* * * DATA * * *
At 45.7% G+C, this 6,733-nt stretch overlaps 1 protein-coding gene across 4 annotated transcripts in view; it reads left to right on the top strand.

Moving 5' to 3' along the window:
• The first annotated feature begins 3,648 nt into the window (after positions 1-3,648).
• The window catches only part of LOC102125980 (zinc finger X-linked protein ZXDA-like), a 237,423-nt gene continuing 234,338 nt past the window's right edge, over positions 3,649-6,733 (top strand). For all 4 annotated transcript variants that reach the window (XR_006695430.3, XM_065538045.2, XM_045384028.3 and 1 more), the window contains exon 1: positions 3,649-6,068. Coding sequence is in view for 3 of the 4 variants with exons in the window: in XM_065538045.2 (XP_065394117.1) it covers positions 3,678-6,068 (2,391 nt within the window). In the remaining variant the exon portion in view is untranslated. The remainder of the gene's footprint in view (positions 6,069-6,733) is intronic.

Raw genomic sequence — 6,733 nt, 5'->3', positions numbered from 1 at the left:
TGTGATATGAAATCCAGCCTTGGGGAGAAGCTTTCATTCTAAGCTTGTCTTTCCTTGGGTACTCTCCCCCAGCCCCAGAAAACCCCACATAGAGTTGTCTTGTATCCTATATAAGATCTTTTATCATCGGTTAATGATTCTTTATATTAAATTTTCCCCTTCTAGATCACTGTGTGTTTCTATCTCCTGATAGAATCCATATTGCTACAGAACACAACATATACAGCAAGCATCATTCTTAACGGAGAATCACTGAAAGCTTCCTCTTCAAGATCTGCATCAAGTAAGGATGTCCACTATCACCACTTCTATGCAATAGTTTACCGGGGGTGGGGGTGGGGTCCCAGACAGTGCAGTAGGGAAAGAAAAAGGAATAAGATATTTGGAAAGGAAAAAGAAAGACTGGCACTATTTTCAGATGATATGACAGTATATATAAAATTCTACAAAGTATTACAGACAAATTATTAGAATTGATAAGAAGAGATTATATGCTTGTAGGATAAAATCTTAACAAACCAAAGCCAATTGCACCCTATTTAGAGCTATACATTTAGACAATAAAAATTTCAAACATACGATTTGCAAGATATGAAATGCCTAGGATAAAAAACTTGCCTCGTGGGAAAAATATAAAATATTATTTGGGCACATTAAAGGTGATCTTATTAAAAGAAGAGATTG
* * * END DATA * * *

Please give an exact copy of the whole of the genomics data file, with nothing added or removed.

At 45.7% G+C, this 6,733-nt stretch overlaps 1 protein-coding gene across 4 annotated transcripts in view; it reads left to right on the top strand.

Moving 5' to 3' along the window:
• The first annotated feature begins 3,648 nt into the window (after positions 1-3,648).
• The window catches only part of LOC102125980 (zinc finger X-linked protein ZXDA-like), a 237,423-nt gene continuing 234,338 nt past the window's right edge, over positions 3,649-6,733 (top strand). For all 4 annotated transcript variants that reach the window (XR_006695430.3, XM_065538045.2, XM_045384028.3 and 1 more), the window contains exon 1: positions 3,649-6,068. Coding sequence is in view for 3 of the 4 variants with exons in the window: in XM_065538045.2 (XP_065394117.1) it covers positions 3,678-6,068 (2,391 nt within the window). In the remaining variant the exon portion in view is untranslated. The remainder of the gene's footprint in view (positions 6,069-6,733) is intronic.

Raw genomic sequence — 6,733 nt, 5'->3', positions numbered from 1 at the left:
TGTGATATGAAATCCAGCCTTGGGGAGAAGCTTTCATTCTAAGCTTGTCTTTCCTTGGGTACTCTCCCCCAGCCCCAGAAAACCCCACATAGAGTTGTCTTGTATCCTATATAAGATCTTTTATCATCGGTTAATGATTCTTTATATTAAATTTTCCCCTTCTAGATCACTGTGTGTTTCTATCTCCTGATAGAATCCATATTGCTACAGAACACAACATATACAGCAAGCATCATTCTTAACGGAGAATCACTGAAAGCTTCCTCTTCAAGATCTGCATCAAGTAAGGATGTCCACTATCACCACTTCTATGCAATAGTTTACCGGGGGTGGGGGTGGGGTCCCAGACAGTGCAGTAGGGAAAGAAAAAGGAATAAGATATTTGGAAAGGAAAAAGAAAGACTGGCACTATTTTCAGATGATATGACAGTATATATAAAATTCTACAAAGTATTACAGACAAATTATTAGAATTGATAAGAAGAGATTATATGCTTGTAGGATAAAATCTTAACAAACCAAAGCCAATTGCACCCTATTTAGAGCTATACATTTAGACAATAAAAATTTCAAACATACGATTTGCAAGATATGAAATGCCTAGGATAAAAAACTTGCCTCGTGGGAAAAATATAAAATATTATTTGGGCACATTAAAGGTGATCTTATTAAAAGAAGAGATTG